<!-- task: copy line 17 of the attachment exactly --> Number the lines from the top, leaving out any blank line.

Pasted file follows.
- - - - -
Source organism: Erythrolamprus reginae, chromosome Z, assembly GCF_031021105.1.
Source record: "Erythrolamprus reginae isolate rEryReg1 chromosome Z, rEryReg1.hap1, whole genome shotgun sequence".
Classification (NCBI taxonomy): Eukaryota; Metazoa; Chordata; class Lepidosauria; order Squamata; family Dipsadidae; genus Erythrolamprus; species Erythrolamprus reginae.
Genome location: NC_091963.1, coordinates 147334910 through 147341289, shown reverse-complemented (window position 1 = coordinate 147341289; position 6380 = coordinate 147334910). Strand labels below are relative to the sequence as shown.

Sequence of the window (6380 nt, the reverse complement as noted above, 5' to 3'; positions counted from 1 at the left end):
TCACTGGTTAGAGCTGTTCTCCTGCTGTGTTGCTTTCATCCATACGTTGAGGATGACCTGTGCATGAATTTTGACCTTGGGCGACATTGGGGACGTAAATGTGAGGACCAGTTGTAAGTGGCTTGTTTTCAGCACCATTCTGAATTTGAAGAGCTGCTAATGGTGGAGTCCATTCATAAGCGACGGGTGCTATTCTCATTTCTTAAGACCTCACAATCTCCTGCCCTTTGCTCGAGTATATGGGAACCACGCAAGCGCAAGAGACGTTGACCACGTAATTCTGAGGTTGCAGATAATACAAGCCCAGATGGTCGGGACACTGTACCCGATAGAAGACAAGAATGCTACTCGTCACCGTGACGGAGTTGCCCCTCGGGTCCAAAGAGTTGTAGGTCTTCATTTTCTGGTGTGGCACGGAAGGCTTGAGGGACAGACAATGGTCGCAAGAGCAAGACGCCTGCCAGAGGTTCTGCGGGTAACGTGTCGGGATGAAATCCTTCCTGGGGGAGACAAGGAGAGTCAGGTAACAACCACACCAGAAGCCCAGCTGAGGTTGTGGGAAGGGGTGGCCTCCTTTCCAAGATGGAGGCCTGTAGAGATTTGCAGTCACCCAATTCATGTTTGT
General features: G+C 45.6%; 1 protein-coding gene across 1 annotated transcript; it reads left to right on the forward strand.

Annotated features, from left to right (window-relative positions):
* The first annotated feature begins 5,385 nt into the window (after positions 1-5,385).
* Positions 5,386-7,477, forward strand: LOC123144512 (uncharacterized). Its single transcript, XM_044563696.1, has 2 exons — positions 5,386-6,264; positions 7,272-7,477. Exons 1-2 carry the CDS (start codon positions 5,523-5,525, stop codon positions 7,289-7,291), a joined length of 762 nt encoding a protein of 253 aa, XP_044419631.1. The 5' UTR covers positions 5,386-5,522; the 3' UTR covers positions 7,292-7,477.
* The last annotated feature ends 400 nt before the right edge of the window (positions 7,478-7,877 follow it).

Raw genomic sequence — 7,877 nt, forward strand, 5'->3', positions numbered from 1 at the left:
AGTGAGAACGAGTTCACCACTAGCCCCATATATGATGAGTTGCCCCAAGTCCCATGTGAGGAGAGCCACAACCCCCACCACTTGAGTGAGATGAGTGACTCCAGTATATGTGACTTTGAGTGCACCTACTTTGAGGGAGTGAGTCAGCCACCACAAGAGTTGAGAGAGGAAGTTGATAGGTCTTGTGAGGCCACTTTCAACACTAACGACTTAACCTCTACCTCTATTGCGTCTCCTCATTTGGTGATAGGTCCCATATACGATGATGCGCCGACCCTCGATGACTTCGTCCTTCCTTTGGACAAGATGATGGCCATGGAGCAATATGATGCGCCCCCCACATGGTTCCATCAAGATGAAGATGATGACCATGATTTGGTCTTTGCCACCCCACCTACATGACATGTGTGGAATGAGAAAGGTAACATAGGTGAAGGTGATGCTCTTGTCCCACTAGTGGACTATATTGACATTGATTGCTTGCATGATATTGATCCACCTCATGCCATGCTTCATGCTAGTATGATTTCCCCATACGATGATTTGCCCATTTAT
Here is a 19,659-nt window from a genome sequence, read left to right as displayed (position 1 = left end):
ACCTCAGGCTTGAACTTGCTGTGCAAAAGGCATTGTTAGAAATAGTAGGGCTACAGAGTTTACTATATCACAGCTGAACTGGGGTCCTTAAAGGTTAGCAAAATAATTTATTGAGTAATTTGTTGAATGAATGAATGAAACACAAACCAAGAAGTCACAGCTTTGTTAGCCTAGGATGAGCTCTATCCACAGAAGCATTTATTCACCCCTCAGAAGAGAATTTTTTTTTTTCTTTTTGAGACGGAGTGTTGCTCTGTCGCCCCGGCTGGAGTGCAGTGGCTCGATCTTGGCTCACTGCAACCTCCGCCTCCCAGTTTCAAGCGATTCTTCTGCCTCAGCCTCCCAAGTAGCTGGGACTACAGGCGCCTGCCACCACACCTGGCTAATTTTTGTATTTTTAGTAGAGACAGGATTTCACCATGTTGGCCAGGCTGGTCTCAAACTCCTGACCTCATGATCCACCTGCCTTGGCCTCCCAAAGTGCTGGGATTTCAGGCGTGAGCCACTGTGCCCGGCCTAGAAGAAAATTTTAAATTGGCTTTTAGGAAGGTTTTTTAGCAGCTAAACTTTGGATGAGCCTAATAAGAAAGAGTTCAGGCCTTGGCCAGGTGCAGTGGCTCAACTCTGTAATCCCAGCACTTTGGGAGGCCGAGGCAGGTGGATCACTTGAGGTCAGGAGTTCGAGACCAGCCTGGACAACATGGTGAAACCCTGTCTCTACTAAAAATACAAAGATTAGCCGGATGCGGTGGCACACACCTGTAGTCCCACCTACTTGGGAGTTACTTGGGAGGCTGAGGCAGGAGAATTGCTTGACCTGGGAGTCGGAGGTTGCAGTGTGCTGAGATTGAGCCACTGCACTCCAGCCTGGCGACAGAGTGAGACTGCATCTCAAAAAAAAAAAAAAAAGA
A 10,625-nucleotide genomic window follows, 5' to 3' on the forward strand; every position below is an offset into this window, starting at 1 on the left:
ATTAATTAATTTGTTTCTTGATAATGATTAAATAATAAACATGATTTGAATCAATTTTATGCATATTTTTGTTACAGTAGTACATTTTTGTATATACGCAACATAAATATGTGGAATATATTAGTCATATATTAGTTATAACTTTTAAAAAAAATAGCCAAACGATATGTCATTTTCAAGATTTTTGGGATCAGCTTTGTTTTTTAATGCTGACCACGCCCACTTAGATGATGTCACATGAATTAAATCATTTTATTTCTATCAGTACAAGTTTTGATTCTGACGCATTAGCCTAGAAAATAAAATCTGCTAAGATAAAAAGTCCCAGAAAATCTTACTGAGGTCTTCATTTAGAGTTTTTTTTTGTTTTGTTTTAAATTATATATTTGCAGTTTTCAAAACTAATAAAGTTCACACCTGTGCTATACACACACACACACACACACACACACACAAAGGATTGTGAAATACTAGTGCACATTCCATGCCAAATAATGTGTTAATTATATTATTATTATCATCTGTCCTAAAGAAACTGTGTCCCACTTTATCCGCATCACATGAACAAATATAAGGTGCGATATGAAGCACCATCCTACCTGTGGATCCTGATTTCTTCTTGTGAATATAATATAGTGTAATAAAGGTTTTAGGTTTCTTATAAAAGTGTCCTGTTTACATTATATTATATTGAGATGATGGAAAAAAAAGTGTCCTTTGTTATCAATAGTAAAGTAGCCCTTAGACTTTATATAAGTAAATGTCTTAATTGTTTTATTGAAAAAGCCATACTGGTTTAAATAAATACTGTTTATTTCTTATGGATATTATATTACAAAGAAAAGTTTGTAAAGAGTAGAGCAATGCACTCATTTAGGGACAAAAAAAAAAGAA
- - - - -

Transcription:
ATTAATTAATTTGTTTCTTGATAATGATTAAATAATAAACATGATTTGAATCAATTTTATGCATATTTTTGTTACAGTAGTACATTTTTGTATATACGCAACATAAATATGTGGAATATATTAGTCATATATTAGTTATAACTTTTAAAAAAAATAGCCAAACGATATGTCATTTTCAAGATTTTTGGGATCAGCTTTGTTTTTTAATGCTGACCACGCCCACTTAGATGATGTCACATGAATTAAATCATTTTATTTCTATCAGTACAAGTTTTGATTCTGACGCATTAGCCTAGAAAATAAAATCTGCTAAGATAAAAAGTCCCAGAAAATCTTACTGAGGTCTTCATTTAGAGTTTTTTTTTGTTTTGTTTTAAATTATATATTTGCAGTTTTCAAAACTAATAAAGTTCACACCTGTGCTATACACACACACACACACACACACACACACAAAGGATTGTGAAATACTAGTGCACATTCCATGCCAAATAATGTGTTAATTATATTATTATTATCATCTGTCCTAAAGAAACTGTGTCCCACTTTATCCGCATCACATGAACAAATATAAGGTGCGATATGAAGCACCATCCTACCTGTGGATCCTGATTTCTTCTTGTGAATATAATATAGTGTAATAAAGGTTTTAGGTTTCTTATAAAAGTGTCCTGTTTACATTATATTATATTGAGATGATGGAAAAAAAAGTGTCCTTTGTTATCAATAGTAAAGTAGCCCTTAGACTTTATATAAGTAAATGTCTTAATTGTTTTATTGAAAAAGCCATACTGGTTTAAATAAATACTGTTTATTTCTTATGGATATTATATTACAAAGAAAAGTTTGTAAAGAGTAGAGCAATGCACTCATTTAGGGACAAAAAAAAAAGAA